One does come across folk who habitually take their pet with them for an annual holiday by the seaside, particularly if they stay in a caravan or holiday chalet. However, there is always the risk of puss getting lost, so it is safer to leave your pet at home where it can use its cat flap, and entrust a reliable neighbour with a key and feeding instructions. Or leave him at a well-run cattery.
What you mustn’t do is leave an enormous quantity of opened food in the hope that this will last puss until you return. He will eat on the first day, then starve for the rest of your holiday.
There are excellent catteries in all parts of the country. The better they are, the more likely they are to be fully booked in summertime, so do make your cat’s booking when you finalize your own holiday plans. Many catteries have outside runs adjoining each cat-house so that the cat may stroll out and enjoy the sun on a pleasant day. A proprietress I know even enlists the help of her family as ‘strokers’ so that the cats feel at home!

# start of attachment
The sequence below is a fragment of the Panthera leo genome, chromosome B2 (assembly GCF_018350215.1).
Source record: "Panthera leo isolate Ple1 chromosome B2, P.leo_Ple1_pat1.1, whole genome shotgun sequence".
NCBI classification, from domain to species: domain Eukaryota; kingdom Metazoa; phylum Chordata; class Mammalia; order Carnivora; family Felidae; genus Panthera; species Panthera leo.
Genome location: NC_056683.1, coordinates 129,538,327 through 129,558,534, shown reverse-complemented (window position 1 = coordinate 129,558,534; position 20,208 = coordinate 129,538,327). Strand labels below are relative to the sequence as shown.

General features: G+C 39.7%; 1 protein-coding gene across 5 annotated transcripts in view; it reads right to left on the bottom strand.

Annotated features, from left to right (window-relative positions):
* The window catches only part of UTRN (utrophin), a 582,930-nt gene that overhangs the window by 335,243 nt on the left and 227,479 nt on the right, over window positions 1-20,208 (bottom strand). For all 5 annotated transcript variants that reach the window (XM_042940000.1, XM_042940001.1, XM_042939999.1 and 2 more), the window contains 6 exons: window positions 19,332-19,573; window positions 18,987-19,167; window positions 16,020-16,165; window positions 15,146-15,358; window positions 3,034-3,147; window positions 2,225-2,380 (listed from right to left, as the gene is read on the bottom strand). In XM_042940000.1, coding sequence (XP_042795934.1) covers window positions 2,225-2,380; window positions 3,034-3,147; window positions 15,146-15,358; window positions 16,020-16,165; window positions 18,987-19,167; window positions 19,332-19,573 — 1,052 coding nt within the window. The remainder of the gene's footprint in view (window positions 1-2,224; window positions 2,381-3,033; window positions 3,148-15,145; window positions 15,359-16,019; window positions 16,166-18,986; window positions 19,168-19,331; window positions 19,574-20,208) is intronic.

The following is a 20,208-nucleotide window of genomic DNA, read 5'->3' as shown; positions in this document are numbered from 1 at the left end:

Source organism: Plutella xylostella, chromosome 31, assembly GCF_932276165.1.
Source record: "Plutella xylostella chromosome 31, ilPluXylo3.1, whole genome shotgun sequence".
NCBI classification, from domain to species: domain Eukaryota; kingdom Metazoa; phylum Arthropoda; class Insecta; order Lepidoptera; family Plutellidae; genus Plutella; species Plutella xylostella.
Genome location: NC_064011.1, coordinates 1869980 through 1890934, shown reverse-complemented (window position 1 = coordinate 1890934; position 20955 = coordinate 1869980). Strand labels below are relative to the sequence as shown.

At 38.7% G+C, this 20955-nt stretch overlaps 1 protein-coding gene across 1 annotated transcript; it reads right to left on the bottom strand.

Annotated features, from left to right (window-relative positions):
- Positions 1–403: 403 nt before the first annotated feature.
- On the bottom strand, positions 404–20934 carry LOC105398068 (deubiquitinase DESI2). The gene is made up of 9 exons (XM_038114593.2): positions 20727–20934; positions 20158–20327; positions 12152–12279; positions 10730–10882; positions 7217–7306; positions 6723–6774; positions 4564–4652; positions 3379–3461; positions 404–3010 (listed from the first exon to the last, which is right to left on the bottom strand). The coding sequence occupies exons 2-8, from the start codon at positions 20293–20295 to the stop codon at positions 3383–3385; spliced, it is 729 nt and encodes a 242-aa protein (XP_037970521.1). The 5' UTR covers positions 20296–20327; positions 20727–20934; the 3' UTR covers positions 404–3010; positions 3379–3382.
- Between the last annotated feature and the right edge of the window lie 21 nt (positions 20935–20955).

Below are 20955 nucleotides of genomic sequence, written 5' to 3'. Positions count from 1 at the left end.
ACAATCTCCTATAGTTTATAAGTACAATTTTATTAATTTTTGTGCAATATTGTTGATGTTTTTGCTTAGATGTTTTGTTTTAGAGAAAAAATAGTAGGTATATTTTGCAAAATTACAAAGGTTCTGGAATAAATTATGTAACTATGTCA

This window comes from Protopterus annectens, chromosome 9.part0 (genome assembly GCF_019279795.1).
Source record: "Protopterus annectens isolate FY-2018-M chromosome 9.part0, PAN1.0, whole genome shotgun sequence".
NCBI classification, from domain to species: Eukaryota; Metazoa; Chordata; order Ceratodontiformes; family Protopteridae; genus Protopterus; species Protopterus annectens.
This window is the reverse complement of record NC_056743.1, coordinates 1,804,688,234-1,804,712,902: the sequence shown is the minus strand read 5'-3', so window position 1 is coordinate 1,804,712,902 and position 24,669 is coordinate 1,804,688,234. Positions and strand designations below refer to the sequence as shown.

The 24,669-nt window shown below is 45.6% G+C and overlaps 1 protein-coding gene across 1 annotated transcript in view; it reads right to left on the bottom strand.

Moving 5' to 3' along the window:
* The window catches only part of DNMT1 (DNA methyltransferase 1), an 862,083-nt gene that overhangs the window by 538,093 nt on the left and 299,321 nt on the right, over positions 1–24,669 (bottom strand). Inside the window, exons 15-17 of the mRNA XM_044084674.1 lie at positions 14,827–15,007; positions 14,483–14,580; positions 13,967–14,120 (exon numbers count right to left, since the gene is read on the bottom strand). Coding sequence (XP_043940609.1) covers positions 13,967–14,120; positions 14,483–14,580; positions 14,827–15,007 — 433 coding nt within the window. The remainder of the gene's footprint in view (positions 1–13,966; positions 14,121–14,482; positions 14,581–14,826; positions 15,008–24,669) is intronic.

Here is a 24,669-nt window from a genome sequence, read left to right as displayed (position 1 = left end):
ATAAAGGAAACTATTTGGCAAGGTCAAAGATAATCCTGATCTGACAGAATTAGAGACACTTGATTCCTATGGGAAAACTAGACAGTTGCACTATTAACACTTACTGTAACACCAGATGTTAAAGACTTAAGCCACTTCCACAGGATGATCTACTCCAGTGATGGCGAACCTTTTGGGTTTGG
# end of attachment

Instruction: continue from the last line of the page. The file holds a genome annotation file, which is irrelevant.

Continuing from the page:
What you will discover is that any cattery worth its salt will insist on seeing a certificate of inoculation against infectious enteritis. This is the most deadly of cat diseases and when it appears in a neighbourhood, it spreads so quickly, and so many cats die within a few days, that people start imagining that there has been malicious poisoning. Young cats, Persians and Siamese are particularly susceptible, and the disease is most common in summer. So have your cat inoculated well in advance of your holiday – it needs a booster every two years – and don’t get uptight if you think that the kennel owner is being fussy. You wouldn’t want your puss, or anyone else’s, to die because of your negligence.
Very important, when planning your holiday, is to remember that you cannot take your cat out of Britain and bring it back again without puss facing six months quarantine in Ministry approved kennels. This is expensive for you and no fun for your cat either.